“Tamar, you’ve managed to travel during the pandemic. How do you do it?”
“I have to be selective with which countries I travel to now. I was just in Iceland for months and getting around up in the north, we would barely see people. It’s different there and so far I’ve been able to move without much fuss.”
“You don’t do the resorts when you’re abroad. You live out of your tent or out of your hammock or wherever someone will take you in. Is this the best way to do it?”
“For me it’s how I can meet all these incredible people and experience real culture when I am a guest in whatever country I am in. If I’m at a resort I’m just a tourist and I don’t want that experience. It’s shit food and it’s a shit way to spend my time. Sleeping in a tent in a snowstorm isn’t as comfortable, of course, but when those comforts do come they are just that much better.”
“How is Einstein?”
Tamar laughs. “Oh, he’s so good and so beautiful. I absolutely love him. We walked for three months across Holland and it broke my heart when I had to leave for Iceland. I had to hand him over to a farm in the south. He is so affectionate that we had to tie him to a fence just so I could go on my way. It’s funny because shortly after I had left, I received a phone call from the local police saying there was a camel on the loose! That gave me a laugh even though I was crying.”
“How do you fund all this travel? Acquiring a budget is something I’ve never managed to figure out for myself. It’s the most stressful part for me. How do you do it?”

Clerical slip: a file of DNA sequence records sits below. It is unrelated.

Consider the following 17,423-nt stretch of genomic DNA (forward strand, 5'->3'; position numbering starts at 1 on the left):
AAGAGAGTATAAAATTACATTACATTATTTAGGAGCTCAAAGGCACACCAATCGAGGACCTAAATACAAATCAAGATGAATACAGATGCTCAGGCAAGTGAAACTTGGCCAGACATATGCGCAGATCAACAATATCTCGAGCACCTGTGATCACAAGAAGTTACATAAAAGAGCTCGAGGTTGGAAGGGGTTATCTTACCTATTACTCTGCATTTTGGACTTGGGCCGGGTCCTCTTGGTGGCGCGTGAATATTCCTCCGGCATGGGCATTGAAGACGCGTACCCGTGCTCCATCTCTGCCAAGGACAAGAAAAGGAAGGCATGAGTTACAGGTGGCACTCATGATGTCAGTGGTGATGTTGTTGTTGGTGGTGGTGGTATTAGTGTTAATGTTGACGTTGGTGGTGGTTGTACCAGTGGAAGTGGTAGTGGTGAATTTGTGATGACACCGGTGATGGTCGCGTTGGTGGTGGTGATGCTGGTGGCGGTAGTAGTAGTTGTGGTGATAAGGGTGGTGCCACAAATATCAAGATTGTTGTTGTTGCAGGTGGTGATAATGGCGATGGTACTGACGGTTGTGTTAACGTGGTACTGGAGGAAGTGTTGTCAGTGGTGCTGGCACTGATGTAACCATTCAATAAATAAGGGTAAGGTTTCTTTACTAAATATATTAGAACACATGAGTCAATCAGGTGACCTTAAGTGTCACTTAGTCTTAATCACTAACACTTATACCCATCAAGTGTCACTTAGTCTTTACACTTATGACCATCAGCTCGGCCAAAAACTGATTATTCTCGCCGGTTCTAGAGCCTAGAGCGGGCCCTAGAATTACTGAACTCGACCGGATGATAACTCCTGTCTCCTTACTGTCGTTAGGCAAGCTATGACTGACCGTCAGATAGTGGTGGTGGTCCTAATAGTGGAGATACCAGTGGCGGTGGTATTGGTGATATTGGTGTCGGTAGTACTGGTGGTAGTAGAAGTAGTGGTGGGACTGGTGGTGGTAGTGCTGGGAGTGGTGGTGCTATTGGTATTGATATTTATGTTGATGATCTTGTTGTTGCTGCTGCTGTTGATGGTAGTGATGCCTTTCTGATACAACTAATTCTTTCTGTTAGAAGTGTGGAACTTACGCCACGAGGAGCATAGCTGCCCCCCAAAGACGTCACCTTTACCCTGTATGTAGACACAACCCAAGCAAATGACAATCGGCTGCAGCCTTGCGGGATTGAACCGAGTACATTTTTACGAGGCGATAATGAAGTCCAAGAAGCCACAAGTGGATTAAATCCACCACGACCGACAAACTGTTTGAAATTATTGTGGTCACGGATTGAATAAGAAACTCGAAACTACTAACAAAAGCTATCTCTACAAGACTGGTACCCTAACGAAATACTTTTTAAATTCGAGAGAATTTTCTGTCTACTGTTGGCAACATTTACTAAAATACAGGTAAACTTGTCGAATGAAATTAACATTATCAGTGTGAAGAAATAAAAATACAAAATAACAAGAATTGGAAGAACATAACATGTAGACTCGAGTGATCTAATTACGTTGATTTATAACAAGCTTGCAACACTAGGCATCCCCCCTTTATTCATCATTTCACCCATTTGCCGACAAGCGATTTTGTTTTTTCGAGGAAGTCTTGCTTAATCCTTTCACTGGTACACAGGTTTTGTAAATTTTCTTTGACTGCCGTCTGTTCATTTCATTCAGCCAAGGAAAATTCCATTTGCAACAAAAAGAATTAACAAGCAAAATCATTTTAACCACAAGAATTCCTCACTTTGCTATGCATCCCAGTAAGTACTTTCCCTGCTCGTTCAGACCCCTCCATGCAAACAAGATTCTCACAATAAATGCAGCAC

“Money is always hard. I’ve been on a tight budget for a long time. In the beginning it was harder but now, I’m giving lectures to more and more people. I basically show my travel photos and get paid to do it. My book has sold over 10,000 copies and I’m also guiding people on my next trip.”
“And where is that?”
“I’m going to Jordan! There, I will go climbing in Wadi Rum and then meet up with 12 adventurers from Holland. We will spend 6 weeks on camels, meet with Bedouin families, sleep in the desert, eat in the desert, learn about the area and make our way all the way to Petra. I’m fully booked.”
“Do you see this lifestyle continuing on for a while? Does it ever get hard out there on the road?”
“It’s not always glamorous and I’m not sure how much longer I’ll be doing all of this. If and when the road ends, I’ll know it in my heart and then, I don’t know. Maybe I’ll teach. Because the weather can be hard. Political unrest can be tough to get around. There are over 2 million refugees in Jordan right now. There is fatigue and loneliness but in the end, I know this is the path I was meant to walk. There is still so much to see. I am doing what I was meant to do, following my heart and if you’re following your heart, no matter what, life is always good.”
Her train was coming to its final destination. “Shane, I have to go. Will I see you sometime?”
“Soon as I am able to, Tamar. I’ll find you out there again, whenever those stars align.”
I hung up the phone, poured myself a glass of whisky and sat outside, looking up at the night sky. I thought about my friend across the planet, starting her day as I was concluding mine and looking up at the stars, I felt a glimmer of hope that maybe, just maybe the world is still there, beyond the fear and uncertainty and awaits those of us who yearn to touch, taste and smell the places we dream of exploring.
I feel it in my heart. Times may be hard right now but after talking to a full time adventurer like my friend Tamar, I am reminded that not only is there hope but that life is pretty good after all.